George Vogt is one of the eight children - fours son and four daughters - born to Michael and Lanie (Briner) Vogt, who were natives of Alsace, France, now a German possession. He was born at that place January 14, 1837, and is one of the five survivors of the family, the other four, three sisters and one brother, being residents of their natal country, never having left it. Our subject attended the schools of his birthplace up to the age of fifteen, when he entered the barber shop of his father, and there continued to work about five years. At this time, in the year 1857, when about twenty years of age, he emigrated to this country, coming direct to Buffalo, N.Y., where he succeeded in obtaining a situation as deckhand on the Euphrates. He has ever since followed the lakes, and has been more successful than the ordinary man, being at this writing over sixty years of age and comfortably situated as regards this world's goods. After serving two and one-half seasons as above mentioned he served as fireman the balance of one and five succeeding seasons on the Orundus, and the two seasons following as second engineer of the same boat. The season of 1871 he started on the Oneida as her second engineer, acting in that capacity until the memorable Chicago fire, which destroyed the Oneida. On the completion of the Vanderbilt, which was owned by the same parties, he went on her and finished that season as second, serving also the greater part of 1872. He next made four trips on the Russia as her second, until, on December 6, she sunk off Bar Point, Detroit river. He then went on the Scotia as second, continuing on her three seasons, and in 1876-77 he was second on the Cuba; in 1878-79-80-81 he held the same position on the Fountain City. Beginning with the season of 1882 he entered the employ of the Western Transportation Company, as second to Henry Hess, with which company and engineer he remained up to August 9, 1898, making sixteen consecutive seasons to the present writing - quite an enviable record. During those sixteen seasons he was on the Commodore two and one-half seasons, leaving her with Hess to bring out the new Albany, on which they were three and one-half seasons, and were thence transferred to the Hudson, which they brought out new, running her engines for four seasons. They were again transferred, this time to the Harlem, which they also brought out new and ran during the seasons of 1893-94-95-96-97 and '98 to August 9th. It will be noticed that Mr. Vogt has never advanced to the berth of chief, which is explained when it is mentioned that he has never been able to read or write English. Our subject was married in February, 1875, to Barbara Knauber, of Buffalo, by whom he has had four children, only one of whom, Rosa, now (1898) aged fourteen years survives. The family is comfortably installed in their residence at N. 232 Goodell street, Buffalo, N.Y. Mr. Vogt is a member of Local Harbor No. 1, Marine Engineers Beneficial Association.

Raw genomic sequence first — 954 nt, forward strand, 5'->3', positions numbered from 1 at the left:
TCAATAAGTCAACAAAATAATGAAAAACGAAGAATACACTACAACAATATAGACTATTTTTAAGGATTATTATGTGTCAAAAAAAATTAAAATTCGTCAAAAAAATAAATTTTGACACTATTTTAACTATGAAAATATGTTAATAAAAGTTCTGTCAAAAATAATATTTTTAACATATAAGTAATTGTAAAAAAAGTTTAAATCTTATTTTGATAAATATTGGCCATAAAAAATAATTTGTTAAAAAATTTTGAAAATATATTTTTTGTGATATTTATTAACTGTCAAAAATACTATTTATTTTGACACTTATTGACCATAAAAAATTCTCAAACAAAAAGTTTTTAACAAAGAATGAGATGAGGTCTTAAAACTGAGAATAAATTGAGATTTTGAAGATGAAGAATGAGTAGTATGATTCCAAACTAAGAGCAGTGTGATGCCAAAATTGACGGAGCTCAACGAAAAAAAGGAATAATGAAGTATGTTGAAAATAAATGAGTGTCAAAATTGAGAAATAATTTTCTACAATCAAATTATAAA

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This version of Volume II is based, with permission, on the work of the great volunteers at the Marine Captains Biographies site. To them goes the credit for reorganizing the content into some coherent order. The biographies in the original volume are in essentially random order.
Some of the transcription work was also done by Brendon Baillod, who maintains an excellent guide to Great Lakes Shipwreck Research.